- It takes hours or even days to fully implement in case of a disaster.
They don't work for microservices
Netflix popularized the concept of "microservices", small services with a narrow scope. Their reasoning is that breaking a large system into many small independent parts is the only way to keep up a high rate of change while still maintaining overall stability. Though there a certainly challenges with implementing that approach, microservices have become the de-facto standard for designing large systems. That means that modern applications are composed of a network of small services, each of which manages its own persistent data in different databases and storage locations. Often, they are hosted at different cloud locations around the globe. What does that mean for BCP/DR?
First, it means that traditional "Backup/Restore to secondary datacenter" plan is to BCP/DR what the firewall is to IT Security: an outdated approach that can't cover the needs of distributed systems. It's good to have this basic capability, and it's not sufficient: Resilience needs to be built into systems on a higher level in order to be effective.
Second, it means that microservice architectures are less vulnerable to large catastrophic risks, but more vulnerable to many smaller risks (such as outages of other services) that can happen - this can also be seen in the DevOps survey.
Building DR capabilities instead of a DR plan
In an architecture composed of networked microservices, a major requirement is that they store persistent data independently in order to reduce dependencies. That thwarts the plan of maintaining a single DR plan that centers on backing up data in a large database. Instead, what matters is that each service has a capability to deal with extreme circumstances. What was a DR plan in the old world needs to turn into a set of DR capabilities, managed independently across different teams, but governed and actively managed.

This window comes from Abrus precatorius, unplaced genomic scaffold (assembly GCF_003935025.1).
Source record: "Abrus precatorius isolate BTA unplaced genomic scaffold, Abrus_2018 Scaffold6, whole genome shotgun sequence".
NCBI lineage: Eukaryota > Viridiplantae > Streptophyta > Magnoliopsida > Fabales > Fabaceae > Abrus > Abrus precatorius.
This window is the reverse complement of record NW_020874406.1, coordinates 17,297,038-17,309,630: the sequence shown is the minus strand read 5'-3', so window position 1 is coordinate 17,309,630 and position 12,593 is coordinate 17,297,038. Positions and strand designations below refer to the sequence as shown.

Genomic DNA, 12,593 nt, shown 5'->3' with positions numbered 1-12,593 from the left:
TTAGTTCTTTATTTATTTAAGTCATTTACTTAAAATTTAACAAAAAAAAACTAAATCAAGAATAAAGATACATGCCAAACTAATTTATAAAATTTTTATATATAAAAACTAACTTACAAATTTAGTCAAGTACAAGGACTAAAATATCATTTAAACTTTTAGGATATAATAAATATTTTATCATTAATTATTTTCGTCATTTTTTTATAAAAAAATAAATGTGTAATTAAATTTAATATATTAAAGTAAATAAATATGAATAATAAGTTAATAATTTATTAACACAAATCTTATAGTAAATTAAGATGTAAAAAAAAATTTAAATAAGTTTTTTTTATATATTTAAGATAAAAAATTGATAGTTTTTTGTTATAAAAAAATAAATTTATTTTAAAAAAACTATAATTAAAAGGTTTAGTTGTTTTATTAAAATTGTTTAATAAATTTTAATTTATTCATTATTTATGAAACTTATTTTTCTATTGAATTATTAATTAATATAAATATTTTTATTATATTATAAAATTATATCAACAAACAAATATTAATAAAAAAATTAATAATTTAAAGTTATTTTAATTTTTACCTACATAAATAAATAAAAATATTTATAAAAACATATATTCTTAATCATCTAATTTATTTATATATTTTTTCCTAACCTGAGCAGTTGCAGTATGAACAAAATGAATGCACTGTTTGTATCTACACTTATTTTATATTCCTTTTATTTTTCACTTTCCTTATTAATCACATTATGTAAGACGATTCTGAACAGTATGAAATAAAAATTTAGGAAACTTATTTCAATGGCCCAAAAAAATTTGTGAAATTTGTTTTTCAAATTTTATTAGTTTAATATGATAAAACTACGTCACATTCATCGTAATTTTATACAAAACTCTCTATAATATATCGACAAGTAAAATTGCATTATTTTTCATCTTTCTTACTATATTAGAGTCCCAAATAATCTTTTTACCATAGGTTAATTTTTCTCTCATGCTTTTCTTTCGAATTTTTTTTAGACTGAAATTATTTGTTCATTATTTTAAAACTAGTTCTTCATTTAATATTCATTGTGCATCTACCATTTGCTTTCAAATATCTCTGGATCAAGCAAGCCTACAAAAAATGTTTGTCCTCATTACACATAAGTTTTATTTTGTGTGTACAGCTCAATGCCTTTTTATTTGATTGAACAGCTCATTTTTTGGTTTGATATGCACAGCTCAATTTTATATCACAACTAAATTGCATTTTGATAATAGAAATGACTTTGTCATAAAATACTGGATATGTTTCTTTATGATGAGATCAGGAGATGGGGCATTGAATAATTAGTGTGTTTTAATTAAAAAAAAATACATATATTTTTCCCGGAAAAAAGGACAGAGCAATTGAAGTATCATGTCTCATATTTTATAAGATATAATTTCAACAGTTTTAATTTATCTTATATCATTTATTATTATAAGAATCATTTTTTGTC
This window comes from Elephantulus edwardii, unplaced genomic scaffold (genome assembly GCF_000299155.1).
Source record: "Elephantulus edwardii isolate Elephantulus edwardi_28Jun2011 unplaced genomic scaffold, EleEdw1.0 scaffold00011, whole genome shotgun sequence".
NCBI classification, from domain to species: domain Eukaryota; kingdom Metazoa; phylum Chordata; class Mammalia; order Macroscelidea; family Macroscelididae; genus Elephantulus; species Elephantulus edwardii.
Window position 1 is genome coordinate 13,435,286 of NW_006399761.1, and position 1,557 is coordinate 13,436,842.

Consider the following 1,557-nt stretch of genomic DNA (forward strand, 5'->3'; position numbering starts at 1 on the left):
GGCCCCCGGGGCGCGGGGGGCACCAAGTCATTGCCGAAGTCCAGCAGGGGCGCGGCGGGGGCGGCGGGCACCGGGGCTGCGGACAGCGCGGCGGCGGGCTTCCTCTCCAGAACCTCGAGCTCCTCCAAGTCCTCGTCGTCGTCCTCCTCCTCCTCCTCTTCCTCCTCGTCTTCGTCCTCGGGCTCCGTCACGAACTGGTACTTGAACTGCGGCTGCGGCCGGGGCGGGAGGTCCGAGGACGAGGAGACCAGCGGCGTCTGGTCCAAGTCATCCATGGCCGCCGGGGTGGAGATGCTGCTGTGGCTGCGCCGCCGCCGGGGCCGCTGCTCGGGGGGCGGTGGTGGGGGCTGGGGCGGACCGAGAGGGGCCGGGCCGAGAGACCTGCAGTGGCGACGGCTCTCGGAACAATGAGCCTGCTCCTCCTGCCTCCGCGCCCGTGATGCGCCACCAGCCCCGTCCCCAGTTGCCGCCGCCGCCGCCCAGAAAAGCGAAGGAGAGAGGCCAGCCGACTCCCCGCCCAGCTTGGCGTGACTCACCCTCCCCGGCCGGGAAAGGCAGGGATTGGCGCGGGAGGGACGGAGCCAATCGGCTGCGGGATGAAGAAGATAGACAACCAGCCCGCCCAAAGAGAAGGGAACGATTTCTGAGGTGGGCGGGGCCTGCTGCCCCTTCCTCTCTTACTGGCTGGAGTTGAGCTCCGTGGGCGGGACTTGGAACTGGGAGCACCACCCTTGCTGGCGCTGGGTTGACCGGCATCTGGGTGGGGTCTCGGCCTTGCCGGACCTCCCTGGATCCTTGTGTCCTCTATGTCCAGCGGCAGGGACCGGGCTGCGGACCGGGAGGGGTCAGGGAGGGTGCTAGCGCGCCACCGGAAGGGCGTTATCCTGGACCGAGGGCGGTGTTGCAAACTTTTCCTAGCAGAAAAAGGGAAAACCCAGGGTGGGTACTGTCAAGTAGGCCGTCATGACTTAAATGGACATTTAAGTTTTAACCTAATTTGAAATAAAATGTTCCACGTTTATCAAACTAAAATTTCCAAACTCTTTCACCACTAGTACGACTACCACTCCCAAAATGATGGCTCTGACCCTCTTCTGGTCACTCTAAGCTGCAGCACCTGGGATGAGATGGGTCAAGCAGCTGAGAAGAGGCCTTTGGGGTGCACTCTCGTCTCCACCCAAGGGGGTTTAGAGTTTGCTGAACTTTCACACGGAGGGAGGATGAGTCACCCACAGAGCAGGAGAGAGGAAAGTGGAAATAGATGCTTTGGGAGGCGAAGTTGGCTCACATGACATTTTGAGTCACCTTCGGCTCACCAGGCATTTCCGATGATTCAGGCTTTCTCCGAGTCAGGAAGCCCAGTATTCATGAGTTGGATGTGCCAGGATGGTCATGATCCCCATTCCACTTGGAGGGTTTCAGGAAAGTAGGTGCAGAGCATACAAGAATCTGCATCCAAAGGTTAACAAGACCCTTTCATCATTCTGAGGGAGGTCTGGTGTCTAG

Where a monolithic system needs a DR plan, a microservice architecture needs a DR blueprint that can be (but doesn't have to be) used by service owners.
Where a backup/restore-based DR system is provided for a monolithic system, DR capabilities need to be built and maintained for each service in a microservice architecture.
Where a DR test is performed every year in a monolithic system, resilience needs to be continuously tested in a microservice architecture.
Practices for building DR capabilities
We have found these practices to be effective when
- The Business Continuity Policy is still relevant. Independent of application architectures, people still need to know that resilience and continuity are important concepts, and be aware of the impact that system outages could have on business goals and processes. Thus, the BC policy is still relevant, but it doesn't help if only the infrastructure team knows it exists. Instead, it needs to be communicated to all teams that plan, build and run critical systems.
- Establish a highly visible risk management practice to find resilience risks and assess their impact in business terms. All teams building technology should be encouraged to think about the threats their systems face, and contribute their assessment of substantial risks into a central inventory. This helps technology leaders allocate resources (give development time) to address the largest risks and balance delivery of new features with ensuring overall stability of the system.
- Maintain service dependency maps. In highly distributed application landscapes, there is a risk of cascading failures of services. Shielding services from failures in other services starts with knowing which services they depend on, and what to do when those services are not available. Likewise, assessing the risks from outages of services is hardly possible without knowing which business processes and other services depend on them. Therefore, keeping a map of dependencies between processes and services up-to-date (and making the map available to all teams who need it) is crucial to understanding where resilience can be improved.